A plane is shown taking off among a flock of birds.

FlySafe helps Dutch start-up to new heights

7 February 2014

Over the past four years, small Dutch company Robin Radar has been building a business out of FlySafe, ESA’s project for preventing bird strikes on aircraft, but has recently taken the technology down a new and unexpected path.

A major issue for aeronautics, bird strikes can cause delays, damage to machinery and in some cases human casualties. The consequences can be devastating and costly in more ways than one, which is why ESA’s Integrated Applications Promotion (IAP) programme developed FlySafe with the TNO Netherlands Organisation for Applied Scientific Research.

It was originally designed to reduce the threat of bird strikes on military aircraft, but Robin Radar has found a surprising additional application for it, which is growing at an exponential rate: wind farms. 

They acquired the technology in 2010 with the intention of bringing it to the civil aviation market. Commercial aviation requires a different approach to bird strike prevention. Military planes fly low, so the majority of strikes occur ‘en route’. Civil aircraft fly at higher altitudes – above the usual bird highways – so the main risks are during take-off and landing.

FlySafe tracks and gathers intelligence on bird movements to provide short-term predictions and near-realtime reports of their whereabouts. This enables pilots to time and position their flight paths to avoid the threat. 

Robin Radar bird strike antenna in the Netherlands.

According to Robin Radar CEO Siete Hamminga, the Dutch Royal Air Force has reported an impressive reduction of more than half of bird strikes since introducing the system in 2009.

Without the intelligence provided by the FlySafe systems, airports currently spend huge amounts of money trialling different ways of deterring birds: different grasses, special lasers, noises and even cannon to scare them off.

FlySafe enables Robin Radar to track birds’ behaviour patterns and learn more about their movements in greater detail. This in turn means commercial users have the tools to make localised areas of concern less attractive to the birds, known as ‘habitat management’.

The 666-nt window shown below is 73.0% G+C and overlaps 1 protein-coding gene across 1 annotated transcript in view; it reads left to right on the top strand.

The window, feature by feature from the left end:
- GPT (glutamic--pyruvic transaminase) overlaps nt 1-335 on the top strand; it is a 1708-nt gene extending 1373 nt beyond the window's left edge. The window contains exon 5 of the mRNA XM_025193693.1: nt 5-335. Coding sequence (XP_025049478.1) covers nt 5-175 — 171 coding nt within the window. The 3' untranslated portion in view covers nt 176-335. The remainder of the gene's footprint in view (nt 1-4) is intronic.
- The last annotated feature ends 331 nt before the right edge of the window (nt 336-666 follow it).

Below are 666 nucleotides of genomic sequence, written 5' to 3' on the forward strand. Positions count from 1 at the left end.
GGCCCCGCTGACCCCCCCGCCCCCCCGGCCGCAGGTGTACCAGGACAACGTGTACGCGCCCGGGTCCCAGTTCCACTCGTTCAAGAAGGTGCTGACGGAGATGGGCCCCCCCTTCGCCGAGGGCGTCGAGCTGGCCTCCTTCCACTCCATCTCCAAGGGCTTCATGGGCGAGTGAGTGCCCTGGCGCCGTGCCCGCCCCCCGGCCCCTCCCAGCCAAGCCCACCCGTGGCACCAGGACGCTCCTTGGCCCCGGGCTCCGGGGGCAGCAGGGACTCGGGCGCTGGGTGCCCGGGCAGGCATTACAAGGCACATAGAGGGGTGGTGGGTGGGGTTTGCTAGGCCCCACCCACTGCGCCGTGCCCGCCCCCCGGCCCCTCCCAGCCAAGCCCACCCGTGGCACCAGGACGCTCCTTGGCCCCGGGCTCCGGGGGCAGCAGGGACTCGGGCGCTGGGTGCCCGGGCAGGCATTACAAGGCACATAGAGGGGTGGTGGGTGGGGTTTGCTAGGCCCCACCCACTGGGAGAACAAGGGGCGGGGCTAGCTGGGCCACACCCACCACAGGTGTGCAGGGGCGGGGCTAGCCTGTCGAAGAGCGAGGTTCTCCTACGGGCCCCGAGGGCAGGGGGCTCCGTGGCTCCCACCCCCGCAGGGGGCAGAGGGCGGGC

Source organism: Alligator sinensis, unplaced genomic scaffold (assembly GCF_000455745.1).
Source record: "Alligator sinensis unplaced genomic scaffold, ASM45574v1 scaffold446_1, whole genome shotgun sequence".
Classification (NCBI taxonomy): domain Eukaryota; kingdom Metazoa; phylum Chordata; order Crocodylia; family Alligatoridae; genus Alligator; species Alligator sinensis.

As Robin Radar has found, civil aviation is not the only sector that can use this.

Wind farms are common sights nowadays and they can play havoc with birds if built in their habitat. Companies looking to build a wind farm are now required to commission an assessment of its environmental impact before being granted a permit. Robin Radar can, and do, supply this.

Siete Hamminga said: “Wind farms now actually make up over half of our business. We can track and study the bird population’s movements through the area over both a short- and long-term basis. From this, we can provide vital information for our users’ reports.”

In fact, by building on the IAP technology, Robin Radar has expanded its business throughout Europe, with more customers in the pipeline.

As the applications become more widely known, the business opportunities follow. Last year, they received double the number of enquiries into their systems.

Consequently, the company of just 25 staff is increasingly proving itself to be the poster child for the spin-off effect of ESA’s applications programme, which strives to improve the competitiveness of European industry. 

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